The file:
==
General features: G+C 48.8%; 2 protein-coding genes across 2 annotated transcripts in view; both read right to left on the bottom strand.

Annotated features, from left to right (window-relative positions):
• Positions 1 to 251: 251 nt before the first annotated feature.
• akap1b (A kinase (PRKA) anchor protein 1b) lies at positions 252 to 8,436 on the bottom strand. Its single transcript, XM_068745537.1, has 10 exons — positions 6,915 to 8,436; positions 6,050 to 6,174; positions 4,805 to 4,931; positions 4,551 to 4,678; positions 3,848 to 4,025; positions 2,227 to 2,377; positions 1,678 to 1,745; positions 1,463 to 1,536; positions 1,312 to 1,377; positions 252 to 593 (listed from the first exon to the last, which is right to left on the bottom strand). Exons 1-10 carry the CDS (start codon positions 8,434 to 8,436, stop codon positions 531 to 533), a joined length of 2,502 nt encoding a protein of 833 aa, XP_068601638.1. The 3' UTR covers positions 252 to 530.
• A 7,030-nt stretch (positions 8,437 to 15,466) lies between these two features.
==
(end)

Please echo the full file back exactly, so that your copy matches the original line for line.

General features: G+C 48.8%; 2 protein-coding genes across 2 annotated transcripts in view; both read right to left on the bottom strand.

Annotated features, from left to right (window-relative positions):
• Positions 1 to 251: 251 nt before the first annotated feature.
• akap1b (A kinase (PRKA) anchor protein 1b) lies at positions 252 to 8,436 on the bottom strand. Its single transcript, XM_068745537.1, has 10 exons — positions 6,915 to 8,436; positions 6,050 to 6,174; positions 4,805 to 4,931; positions 4,551 to 4,678; positions 3,848 to 4,025; positions 2,227 to 2,377; positions 1,678 to 1,745; positions 1,463 to 1,536; positions 1,312 to 1,377; positions 252 to 593 (listed from the first exon to the last, which is right to left on the bottom strand). Exons 1-10 carry the CDS (start codon positions 8,434 to 8,436, stop codon positions 531 to 533), a joined length of 2,502 nt encoding a protein of 833 aa, XP_068601638.1. The 3' UTR covers positions 252 to 530.
• A 7,030-nt stretch (positions 8,437 to 15,466) lies between these two features.